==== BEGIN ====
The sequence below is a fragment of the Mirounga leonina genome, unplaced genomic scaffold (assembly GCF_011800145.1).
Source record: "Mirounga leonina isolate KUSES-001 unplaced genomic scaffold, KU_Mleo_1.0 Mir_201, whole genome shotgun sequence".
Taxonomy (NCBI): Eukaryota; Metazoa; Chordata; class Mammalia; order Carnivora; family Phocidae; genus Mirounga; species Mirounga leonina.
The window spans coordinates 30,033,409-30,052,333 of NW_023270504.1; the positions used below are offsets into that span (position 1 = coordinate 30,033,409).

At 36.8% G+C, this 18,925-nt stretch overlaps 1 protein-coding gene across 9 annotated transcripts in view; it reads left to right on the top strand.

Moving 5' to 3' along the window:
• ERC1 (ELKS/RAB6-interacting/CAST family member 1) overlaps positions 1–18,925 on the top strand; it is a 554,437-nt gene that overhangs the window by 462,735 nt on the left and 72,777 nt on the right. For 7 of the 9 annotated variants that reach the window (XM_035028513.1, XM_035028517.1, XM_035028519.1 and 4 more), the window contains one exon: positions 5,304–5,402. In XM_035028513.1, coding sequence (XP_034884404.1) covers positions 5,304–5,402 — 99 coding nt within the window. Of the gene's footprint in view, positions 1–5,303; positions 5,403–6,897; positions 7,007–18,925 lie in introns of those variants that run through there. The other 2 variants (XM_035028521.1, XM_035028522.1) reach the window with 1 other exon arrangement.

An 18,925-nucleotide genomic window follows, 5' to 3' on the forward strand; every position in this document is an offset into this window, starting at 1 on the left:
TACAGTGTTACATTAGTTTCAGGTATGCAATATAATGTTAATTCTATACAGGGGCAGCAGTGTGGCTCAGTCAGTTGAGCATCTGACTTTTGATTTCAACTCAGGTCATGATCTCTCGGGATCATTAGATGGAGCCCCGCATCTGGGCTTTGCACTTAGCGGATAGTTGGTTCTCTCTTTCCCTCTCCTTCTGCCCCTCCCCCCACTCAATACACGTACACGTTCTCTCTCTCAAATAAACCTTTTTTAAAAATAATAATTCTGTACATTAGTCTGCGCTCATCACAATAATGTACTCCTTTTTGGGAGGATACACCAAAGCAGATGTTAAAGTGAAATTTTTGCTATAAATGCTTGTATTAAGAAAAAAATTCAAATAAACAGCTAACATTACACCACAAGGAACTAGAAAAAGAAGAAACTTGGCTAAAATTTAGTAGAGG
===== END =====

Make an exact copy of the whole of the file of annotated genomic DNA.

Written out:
The sequence below is a fragment of the Mirounga leonina genome, unplaced genomic scaffold (assembly GCF_011800145.1).
Source record: "Mirounga leonina isolate KUSES-001 unplaced genomic scaffold, KU_Mleo_1.0 Mir_201, whole genome shotgun sequence".
Taxonomy (NCBI): Eukaryota; Metazoa; Chordata; class Mammalia; order Carnivora; family Phocidae; genus Mirounga; species Mirounga leonina.
The window spans coordinates 30,033,409-30,052,333 of NW_023270504.1; the positions used below are offsets into that span (position 1 = coordinate 30,033,409).

At 36.8% G+C, this 18,925-nt stretch overlaps 1 protein-coding gene across 9 annotated transcripts in view; it reads left to right on the top strand.

Moving 5' to 3' along the window:
• ERC1 (ELKS/RAB6-interacting/CAST family member 1) overlaps positions 1–18,925 on the top strand; it is a 554,437-nt gene that overhangs the window by 462,735 nt on the left and 72,777 nt on the right. For 7 of the 9 annotated variants that reach the window (XM_035028513.1, XM_035028517.1, XM_035028519.1 and 4 more), the window contains one exon: positions 5,304–5,402. In XM_035028513.1, coding sequence (XP_034884404.1) covers positions 5,304–5,402 — 99 coding nt within the window. Of the gene's footprint in view, positions 1–5,303; positions 5,403–6,897; positions 7,007–18,925 lie in introns of those variants that run through there. The other 2 variants (XM_035028521.1, XM_035028522.1) reach the window with 1 other exon arrangement.

An 18,925-nucleotide genomic window follows, 5' to 3' on the forward strand; every position in this document is an offset into this window, starting at 1 on the left:
TACAGTGTTACATTAGTTTCAGGTATGCAATATAATGTTAATTCTATACAGGGGCAGCAGTGTGGCTCAGTCAGTTGAGCATCTGACTTTTGATTTCAACTCAGGTCATGATCTCTCGGGATCATTAGATGGAGCCCCGCATCTGGGCTTTGCACTTAGCGGATAGTTGGTTCTCTCTTTCCCTCTCCTTCTGCCCCTCCCCCCACTCAATACACGTACACGTTCTCTCTCTCAAATAAACCTTTTTTAAAAATAATAATTCTGTACATTAGTCTGCGCTCATCACAATAATGTACTCCTTTTTGGGAGGATACACCAAAGCAGATGTTAAAGTGAAATTTTTGCTATAAATGCTTGTATTAAGAAAAAAATTCAAATAAACAGCTAACATTACACCACAAGGAACTAGAAAAAGAAGAAACTTGGCTAAAATTTAGTAGAGG